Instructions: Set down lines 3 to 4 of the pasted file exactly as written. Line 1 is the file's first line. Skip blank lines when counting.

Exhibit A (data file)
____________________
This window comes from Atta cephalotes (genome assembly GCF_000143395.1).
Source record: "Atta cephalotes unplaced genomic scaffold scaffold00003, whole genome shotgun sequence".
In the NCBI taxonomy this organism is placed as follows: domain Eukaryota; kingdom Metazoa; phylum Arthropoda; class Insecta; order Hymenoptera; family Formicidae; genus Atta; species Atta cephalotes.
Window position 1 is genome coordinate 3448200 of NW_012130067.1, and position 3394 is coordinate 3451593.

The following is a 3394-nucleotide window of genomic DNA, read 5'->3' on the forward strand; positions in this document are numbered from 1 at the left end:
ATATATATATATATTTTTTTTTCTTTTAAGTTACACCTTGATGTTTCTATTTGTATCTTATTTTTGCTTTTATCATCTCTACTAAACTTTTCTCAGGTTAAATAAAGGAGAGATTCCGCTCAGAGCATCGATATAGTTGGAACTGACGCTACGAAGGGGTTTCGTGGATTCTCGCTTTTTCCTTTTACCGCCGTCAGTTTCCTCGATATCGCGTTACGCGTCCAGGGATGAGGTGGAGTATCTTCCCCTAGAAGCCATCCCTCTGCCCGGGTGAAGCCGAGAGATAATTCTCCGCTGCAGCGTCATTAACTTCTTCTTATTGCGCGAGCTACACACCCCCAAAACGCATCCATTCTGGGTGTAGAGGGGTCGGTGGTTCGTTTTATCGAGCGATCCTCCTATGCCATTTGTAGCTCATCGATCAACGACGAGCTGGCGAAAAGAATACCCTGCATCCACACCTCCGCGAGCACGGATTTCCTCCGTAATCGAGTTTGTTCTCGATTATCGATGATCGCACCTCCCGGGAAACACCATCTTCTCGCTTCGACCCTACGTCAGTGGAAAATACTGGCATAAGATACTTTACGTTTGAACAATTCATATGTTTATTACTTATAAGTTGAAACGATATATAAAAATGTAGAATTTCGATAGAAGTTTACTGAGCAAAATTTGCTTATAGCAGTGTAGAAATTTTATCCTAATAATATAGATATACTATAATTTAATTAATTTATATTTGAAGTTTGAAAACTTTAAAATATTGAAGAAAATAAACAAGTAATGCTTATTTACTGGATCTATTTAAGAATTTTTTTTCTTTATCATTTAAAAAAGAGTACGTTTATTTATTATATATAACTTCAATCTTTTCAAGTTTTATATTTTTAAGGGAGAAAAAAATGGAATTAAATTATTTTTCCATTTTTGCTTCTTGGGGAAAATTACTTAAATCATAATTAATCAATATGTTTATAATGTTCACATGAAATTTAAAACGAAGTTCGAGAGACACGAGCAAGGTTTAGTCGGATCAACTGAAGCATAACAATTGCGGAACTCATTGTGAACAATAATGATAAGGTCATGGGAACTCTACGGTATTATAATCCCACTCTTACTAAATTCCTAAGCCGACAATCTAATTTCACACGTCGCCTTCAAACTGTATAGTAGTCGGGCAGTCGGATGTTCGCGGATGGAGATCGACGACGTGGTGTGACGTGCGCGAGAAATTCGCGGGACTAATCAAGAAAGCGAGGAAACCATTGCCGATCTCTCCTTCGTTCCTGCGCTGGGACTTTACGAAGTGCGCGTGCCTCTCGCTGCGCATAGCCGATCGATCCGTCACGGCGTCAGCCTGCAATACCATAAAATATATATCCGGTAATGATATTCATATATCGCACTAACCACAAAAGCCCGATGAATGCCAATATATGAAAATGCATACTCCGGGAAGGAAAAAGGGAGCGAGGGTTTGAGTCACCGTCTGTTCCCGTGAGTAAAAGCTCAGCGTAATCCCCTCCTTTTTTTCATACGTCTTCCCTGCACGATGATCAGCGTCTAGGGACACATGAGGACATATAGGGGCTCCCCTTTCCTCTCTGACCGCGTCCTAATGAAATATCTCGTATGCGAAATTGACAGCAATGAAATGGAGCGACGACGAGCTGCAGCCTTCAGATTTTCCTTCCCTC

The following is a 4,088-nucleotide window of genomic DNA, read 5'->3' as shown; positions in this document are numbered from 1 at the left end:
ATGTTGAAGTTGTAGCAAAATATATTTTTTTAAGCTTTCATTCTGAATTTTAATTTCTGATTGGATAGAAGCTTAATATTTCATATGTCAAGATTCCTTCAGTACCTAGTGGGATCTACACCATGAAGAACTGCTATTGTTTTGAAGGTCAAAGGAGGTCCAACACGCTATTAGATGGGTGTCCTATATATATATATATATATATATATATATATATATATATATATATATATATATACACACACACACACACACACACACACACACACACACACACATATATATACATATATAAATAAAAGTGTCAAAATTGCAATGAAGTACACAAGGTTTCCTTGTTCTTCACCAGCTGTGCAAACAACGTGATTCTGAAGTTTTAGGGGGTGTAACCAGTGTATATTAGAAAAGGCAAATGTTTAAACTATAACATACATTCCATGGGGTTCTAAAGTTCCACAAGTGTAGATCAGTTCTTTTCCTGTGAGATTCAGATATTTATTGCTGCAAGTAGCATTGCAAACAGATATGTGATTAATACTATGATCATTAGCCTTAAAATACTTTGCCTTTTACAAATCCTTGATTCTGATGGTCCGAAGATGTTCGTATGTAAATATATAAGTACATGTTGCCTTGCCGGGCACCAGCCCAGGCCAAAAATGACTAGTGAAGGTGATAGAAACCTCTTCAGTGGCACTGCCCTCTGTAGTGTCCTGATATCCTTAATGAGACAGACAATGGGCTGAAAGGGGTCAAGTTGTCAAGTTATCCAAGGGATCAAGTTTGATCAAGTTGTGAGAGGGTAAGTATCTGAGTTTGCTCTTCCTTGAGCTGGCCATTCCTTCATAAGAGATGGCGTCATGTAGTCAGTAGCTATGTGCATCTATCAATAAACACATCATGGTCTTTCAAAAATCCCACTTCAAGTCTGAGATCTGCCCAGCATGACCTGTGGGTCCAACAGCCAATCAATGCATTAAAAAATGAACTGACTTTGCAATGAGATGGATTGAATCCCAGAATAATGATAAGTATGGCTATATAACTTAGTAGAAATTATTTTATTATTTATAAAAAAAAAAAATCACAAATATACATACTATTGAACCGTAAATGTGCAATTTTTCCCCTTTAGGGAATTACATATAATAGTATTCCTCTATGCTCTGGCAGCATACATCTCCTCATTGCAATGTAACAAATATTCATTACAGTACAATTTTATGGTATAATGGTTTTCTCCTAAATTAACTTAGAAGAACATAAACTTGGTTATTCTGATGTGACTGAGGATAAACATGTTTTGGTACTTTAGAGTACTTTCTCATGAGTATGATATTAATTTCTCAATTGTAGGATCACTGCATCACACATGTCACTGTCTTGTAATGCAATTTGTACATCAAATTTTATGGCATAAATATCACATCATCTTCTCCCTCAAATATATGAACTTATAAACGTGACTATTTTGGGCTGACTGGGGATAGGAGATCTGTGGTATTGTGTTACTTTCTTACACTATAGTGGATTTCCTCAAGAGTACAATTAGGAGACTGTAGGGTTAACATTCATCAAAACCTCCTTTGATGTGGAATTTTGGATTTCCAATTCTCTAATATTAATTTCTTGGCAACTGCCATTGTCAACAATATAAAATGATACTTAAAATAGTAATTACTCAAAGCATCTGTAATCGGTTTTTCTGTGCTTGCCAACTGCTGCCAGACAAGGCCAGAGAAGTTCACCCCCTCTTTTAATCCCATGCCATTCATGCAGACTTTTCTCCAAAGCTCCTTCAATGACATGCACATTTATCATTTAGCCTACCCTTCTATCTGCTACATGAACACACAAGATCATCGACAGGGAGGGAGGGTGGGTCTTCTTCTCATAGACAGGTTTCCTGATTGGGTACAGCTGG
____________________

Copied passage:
In the NCBI taxonomy this organism is placed as follows: domain Eukaryota; kingdom Metazoa; phylum Arthropoda; class Insecta; order Hymenoptera; family Formicidae; genus Atta; species Atta cephalotes.
Window position 1 is genome coordinate 3448200 of NW_012130067.1, and position 3394 is coordinate 3451593.